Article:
Edinburgh, 07 Nov 2002, Thursday
Review written by: FVH
T.V. SMITH ... CANONS GAIT
Although best known as the lead singer for '70s punk/new wave outfit The Adverts,
T.V. Smith has proved himself to be one of the best songwriters of the last 25
years. Since The Adverts broke up, he has formed two widely influential bands;
T.V. Smith's Explorers, and Cheap. Eventually, he tired of working with full-scale
bands, and started playing gigs as a solo artist. Just him and his guitar. And
In the subterranean bar of the Canons Gait, a new open-mic night called Full On
had been running for a few weeks on Thursday nights. Then I discovered T.V. Smith
was playing Leven on a Friday, and had nothing booked for the day before. A few
phone calls, and he was booked in to play his first Edinburgh gig in several years.
He has played a festival or two as support to Tom Robinson, but that was a long
time ago. Once word got out about this gig, there was a buzz going round that
hasn't been felt for many a year.
Able support from The Outcasts, Great Bear, FRAK and Hoochie Fig (who were originally
meant to be headlining this gig) got the packed house well prepared for a much-anticipated
set from T.V. Smith.
He's a tall lad, and the low ceiling persuaded him to play in front of the low
stage rather than on it. Pogoing was definitely out of the question!
Before going on around 11, T.V. Smith had asked how long we wanted him to play
for. "We're open til one, but play what you feel comfortable with" was
the reply. So we settled on half an hour if it wasn't going down so well, then
however long he wanted to keep going if it was. Edinburgh got treated to two solid
hours of classic music, ranging from the punk hits like "Gary Gilmore's Eyes"
through cult gems such as "Tomahawk Cruise" to the newer material, "Only
One Flavour" (stencilled across his shoulders) etc.
The audience loved every minute of it, as did the man himself. With such a large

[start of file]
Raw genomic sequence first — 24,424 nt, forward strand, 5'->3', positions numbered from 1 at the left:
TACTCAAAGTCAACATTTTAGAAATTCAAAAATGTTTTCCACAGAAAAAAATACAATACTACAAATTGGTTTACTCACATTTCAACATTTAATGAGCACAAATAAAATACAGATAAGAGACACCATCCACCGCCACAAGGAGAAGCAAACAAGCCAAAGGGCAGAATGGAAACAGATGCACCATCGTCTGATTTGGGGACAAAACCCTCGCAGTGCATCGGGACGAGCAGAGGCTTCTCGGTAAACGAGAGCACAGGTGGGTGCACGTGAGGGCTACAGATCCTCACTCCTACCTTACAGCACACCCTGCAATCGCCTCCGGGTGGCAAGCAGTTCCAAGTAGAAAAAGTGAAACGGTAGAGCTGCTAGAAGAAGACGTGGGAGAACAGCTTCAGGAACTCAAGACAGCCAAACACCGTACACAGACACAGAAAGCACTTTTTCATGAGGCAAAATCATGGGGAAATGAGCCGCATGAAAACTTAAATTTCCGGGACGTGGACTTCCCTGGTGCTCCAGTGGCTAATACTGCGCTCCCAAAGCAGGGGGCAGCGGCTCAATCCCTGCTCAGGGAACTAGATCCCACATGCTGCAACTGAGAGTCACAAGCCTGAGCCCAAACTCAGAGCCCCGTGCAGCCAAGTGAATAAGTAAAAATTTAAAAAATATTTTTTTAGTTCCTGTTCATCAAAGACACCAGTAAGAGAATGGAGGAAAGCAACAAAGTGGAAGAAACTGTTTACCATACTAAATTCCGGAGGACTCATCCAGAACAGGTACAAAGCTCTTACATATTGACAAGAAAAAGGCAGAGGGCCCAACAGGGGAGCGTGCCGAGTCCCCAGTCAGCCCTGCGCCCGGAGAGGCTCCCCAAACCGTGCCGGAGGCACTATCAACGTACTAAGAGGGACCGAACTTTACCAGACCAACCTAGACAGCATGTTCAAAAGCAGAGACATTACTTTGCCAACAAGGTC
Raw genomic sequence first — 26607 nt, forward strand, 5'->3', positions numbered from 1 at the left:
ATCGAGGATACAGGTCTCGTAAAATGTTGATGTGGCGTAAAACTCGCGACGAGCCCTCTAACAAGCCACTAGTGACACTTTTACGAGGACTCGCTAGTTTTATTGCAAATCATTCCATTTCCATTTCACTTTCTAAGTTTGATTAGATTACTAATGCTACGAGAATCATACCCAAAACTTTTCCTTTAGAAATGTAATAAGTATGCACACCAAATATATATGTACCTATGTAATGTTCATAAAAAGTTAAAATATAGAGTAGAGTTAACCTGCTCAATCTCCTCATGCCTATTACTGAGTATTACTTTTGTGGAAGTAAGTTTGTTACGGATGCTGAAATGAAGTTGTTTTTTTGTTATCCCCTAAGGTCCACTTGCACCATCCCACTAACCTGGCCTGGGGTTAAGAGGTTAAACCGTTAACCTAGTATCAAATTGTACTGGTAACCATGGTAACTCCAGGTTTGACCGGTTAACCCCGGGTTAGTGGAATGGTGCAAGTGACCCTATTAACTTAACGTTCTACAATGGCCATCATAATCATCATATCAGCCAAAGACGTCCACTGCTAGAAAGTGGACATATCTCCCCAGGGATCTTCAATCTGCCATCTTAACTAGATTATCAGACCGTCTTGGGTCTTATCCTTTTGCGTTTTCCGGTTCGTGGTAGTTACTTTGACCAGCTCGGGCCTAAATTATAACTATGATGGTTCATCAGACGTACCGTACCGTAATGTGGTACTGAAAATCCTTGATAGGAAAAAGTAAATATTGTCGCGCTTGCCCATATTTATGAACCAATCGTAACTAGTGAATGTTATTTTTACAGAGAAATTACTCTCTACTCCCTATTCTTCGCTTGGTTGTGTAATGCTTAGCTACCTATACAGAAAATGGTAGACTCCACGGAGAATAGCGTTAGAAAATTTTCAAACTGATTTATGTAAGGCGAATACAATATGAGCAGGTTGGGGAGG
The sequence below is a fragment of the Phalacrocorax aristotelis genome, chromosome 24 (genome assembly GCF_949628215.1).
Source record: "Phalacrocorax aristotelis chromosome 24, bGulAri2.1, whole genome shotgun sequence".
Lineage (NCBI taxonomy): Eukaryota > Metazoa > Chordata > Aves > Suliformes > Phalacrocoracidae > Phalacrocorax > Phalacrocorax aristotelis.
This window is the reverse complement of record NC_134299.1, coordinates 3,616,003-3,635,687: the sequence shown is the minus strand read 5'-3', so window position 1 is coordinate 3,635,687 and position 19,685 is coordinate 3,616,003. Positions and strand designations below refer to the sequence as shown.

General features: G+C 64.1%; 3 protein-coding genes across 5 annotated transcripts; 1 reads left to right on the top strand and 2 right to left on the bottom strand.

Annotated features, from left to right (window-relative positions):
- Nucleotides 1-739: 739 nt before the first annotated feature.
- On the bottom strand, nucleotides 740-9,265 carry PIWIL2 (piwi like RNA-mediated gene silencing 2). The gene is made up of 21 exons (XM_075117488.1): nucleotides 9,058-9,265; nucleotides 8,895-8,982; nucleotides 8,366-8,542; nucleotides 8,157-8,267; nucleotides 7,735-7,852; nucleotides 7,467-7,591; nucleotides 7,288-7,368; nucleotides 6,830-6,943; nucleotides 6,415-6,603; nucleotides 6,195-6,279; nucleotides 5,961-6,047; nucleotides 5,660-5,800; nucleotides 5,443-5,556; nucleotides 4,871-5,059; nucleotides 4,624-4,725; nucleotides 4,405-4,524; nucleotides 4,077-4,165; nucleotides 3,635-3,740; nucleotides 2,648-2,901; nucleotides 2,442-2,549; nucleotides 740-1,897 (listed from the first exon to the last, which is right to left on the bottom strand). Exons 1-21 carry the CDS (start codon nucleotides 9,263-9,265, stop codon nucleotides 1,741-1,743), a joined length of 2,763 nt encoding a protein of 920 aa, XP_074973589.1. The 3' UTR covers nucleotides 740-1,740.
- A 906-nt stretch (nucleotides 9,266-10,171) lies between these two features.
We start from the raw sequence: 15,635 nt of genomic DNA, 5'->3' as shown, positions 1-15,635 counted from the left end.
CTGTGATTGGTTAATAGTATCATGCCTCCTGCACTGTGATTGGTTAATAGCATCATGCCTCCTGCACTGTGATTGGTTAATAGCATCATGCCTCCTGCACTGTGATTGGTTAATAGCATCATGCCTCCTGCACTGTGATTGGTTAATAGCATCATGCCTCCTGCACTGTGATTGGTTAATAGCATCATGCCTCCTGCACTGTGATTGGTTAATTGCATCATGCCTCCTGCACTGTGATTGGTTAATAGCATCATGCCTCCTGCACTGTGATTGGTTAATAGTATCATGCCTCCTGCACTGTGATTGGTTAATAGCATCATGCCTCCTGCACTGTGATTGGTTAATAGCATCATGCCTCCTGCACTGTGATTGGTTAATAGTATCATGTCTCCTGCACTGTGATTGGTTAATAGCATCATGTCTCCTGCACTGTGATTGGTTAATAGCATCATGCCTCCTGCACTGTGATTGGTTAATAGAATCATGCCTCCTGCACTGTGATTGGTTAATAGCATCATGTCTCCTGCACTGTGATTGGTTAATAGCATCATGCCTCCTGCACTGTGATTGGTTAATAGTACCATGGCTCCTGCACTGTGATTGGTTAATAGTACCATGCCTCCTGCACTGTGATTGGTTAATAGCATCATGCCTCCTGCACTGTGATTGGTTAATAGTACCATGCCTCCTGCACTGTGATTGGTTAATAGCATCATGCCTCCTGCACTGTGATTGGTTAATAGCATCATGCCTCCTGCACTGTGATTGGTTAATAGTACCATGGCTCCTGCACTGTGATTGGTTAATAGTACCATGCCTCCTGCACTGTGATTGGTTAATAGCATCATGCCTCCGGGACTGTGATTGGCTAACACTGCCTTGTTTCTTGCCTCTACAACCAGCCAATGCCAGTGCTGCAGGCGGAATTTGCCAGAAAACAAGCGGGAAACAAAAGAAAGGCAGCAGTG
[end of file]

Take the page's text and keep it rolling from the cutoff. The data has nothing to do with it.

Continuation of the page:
back-catalogue, there was no shortage of songs to play. Even when he asked what
the crowd wanted to hear, requests came from all over the room. A good-natured
curse met "The Great British Mistake" ( a bugger to play, apparently),
but he played it anyway. Most of the calls were for Adverts numbers, but a surprising
amount were for Explorers, or solo, stuff; which were not as commercially successful.
T.V. Smith had the audience eating out of the palm of his hand from the word go,
a sure sign of a seasoned performer. He's been playing all over the world as a
solo act for a long time now, and his experience shows. I had several people (some
of whom I didn't even know!) coming up and shaking my hand for putting on the
gig. Hell, it was such a great night, I would have travelled to Leven if I hadn't
slotted this one in!
At least it won't be so long before he plays Edinburgh again.
One more thing; I know that Canons Gait Full On Nights (every Thursday, kiddies)
are normally free, but this was a rare opportunity, and T.V. Smith got all the
money taken at the door. Hey, he's got train fares from London and other expenses,
we couldn't expect him to play for nothing. This is what he does for a living,
and he deserves to be rich! Besides, as Mikey from The Gin Goblins and The Exploited
said, " Three quid's fuck-all nowadays!". Well worth it.
As an added bonus, T.V. Smith played a shorter set to a smaller crowd in the early
afternoon of Friday at a shop called Apocalypse. He even managed to pull out a
few songs that he hadn't played the night before! Surrounded by horror statues,
punk posters and bondage gear, he belted out more numbers in that well-used hoarse
voice of his, even responding to a request for "The Great British Mistake",
probably from the (mischievous) person that had shouted for it the night before.
He seemed to be trying to play material that he hadn't played at The Canons Gait,
probably because most of the audience had been there. He took time to explain
what the songs were about, or what had inspired them. "Runaway Train Driver"
was about trains carrying radioactive material going through densely-populated
areas (like near where he lives) over crumbling embankments. With a petrol station
"The Lion And The Lamb" is an anthem waiting to happen, "Expensive
Being Poor"is too close to the truth for comfort, and "The Immortal
Rich" is a piece of social commentary worthy of (early) Bob Dylan or John
Cooper Clarke. Yeah, I'm not sure which song was played at which gig; you should
have been at both! FVH